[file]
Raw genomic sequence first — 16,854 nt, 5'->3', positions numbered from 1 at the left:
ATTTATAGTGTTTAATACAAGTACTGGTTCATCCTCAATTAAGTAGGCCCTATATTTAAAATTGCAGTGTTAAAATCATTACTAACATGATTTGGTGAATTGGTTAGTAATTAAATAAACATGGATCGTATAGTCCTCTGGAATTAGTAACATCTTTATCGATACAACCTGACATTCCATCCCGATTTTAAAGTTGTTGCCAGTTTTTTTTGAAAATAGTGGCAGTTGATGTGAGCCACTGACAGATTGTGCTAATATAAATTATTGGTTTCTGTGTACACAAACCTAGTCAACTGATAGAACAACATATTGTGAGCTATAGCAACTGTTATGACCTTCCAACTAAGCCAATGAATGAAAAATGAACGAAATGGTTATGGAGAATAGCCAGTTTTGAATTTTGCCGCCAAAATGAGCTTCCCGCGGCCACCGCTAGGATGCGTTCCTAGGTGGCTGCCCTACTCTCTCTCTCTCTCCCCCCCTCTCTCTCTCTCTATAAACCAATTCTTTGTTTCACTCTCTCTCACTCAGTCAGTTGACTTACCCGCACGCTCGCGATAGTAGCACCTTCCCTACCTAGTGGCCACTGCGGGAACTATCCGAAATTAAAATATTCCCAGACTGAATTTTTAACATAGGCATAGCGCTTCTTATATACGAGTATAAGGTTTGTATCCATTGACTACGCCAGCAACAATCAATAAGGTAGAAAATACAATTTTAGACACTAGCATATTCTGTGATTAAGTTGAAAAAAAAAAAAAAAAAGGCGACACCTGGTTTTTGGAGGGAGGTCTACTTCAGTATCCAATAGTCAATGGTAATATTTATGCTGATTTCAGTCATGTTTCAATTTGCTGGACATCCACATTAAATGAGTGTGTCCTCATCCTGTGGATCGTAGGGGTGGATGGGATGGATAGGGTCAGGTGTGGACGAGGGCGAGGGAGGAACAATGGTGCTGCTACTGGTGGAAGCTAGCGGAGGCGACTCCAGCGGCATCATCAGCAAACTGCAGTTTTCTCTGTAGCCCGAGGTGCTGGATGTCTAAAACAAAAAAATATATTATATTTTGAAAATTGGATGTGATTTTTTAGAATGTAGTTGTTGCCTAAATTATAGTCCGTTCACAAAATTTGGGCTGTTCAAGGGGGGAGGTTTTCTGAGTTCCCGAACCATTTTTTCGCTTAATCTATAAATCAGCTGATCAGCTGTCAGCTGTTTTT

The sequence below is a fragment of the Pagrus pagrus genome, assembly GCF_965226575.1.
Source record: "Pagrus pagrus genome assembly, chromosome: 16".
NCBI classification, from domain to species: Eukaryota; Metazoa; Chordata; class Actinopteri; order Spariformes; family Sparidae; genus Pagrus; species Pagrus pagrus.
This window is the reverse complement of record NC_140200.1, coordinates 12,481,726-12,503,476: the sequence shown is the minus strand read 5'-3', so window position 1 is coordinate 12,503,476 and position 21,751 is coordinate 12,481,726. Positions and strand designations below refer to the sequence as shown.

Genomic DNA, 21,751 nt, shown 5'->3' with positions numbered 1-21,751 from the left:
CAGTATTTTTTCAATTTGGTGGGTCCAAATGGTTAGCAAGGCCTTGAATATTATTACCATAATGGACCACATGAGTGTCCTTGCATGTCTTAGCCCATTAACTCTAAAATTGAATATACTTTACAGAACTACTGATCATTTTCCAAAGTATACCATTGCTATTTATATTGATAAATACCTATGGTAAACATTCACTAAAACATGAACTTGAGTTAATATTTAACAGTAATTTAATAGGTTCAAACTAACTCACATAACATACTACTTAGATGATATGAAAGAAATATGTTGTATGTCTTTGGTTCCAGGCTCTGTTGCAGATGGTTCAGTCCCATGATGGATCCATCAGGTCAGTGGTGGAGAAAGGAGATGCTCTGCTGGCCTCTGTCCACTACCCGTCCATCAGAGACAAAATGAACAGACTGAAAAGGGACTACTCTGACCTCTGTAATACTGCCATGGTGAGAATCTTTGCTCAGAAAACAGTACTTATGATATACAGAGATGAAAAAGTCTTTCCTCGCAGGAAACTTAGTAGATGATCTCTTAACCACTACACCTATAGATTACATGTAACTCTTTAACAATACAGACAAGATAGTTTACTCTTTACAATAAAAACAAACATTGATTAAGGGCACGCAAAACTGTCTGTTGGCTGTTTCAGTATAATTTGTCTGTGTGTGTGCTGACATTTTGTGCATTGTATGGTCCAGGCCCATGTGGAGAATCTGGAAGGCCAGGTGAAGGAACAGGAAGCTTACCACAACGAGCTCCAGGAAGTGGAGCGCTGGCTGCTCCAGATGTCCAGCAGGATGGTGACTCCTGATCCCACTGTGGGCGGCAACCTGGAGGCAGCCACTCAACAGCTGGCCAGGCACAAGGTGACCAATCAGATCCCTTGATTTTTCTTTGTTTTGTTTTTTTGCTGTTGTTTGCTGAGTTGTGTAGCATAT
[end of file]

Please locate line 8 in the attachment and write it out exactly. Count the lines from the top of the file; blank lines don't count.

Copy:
CAGTATTTTTTCAATTTGGTGGGTCCAAATGGTTAGCAAGGCCTTGAATATTATTACCATAATGGACCACATGAGTGTCCTTGCATGTCTTAGCCCATTAACTCTAAAATTGAATATACTTTACAGAACTACTGATCATTTTCCAAAGTATACCATTGCTATTTATATTGATAAATACCTATGGTAAACATTCACTAAAACATGAACTTGAGTTAATATTTAACAGTAATTTAATAGGTTCAAACTAACTCACATAACATACTACTTAGATGATATGAAAGAAATATGTTGTATGTCTTTGGTTCCAGGCTCTGTTGCAGATGGTTCAGTCCCATGATGGATCCATCAGGTCAGTGGTGGAGAAAGGAGATGCTCTGCTGGCCTCTGTCCACTACCCGTCCATCAGAGACAAAATGAACAGACTGAAAAGGGACTACTCTGACCTCTGTAATACTGCCATGGTGAGAATCTTTGCTCAGAAAACAGTACTTATGATATACAGAGATGAAAAAGTCTTTCCTCGCAGGAAACTTAGTAGATGATCTCTTAACCACTACACCTATAGATTACATGTAACTCTTTAACAATACAGACAAGATAGTTTACTCTTTACAATAAAAACAAACATTGATTAAGGGCACGCAAAACTGTCTGTTGGCTGTTTCAGTATAATTTGTCTGTGTGTGTGCTGACATTTTGTGCATTGTATGGTCCAGGCCCATGTGGAGAATCTGGAAGGCCAGGTGAAGGAACAGGAAGCTTACCACAACGAGCTCCAGGAAGTGGAGCGCTGGCTGCTCCAGATGTCCAGCAGGATGGTGACTCCTGATCCCACTGTGGGCGGCAACCTGGAGGCAGCCACTCAACAGCTGGCCAGGCACAAGGTGACCAATCAGATCCCTTGATTTTTCTTTGTTTTGTTTTTTTGCTGTTGTTTGCTGAGTTGTGTAGCATAT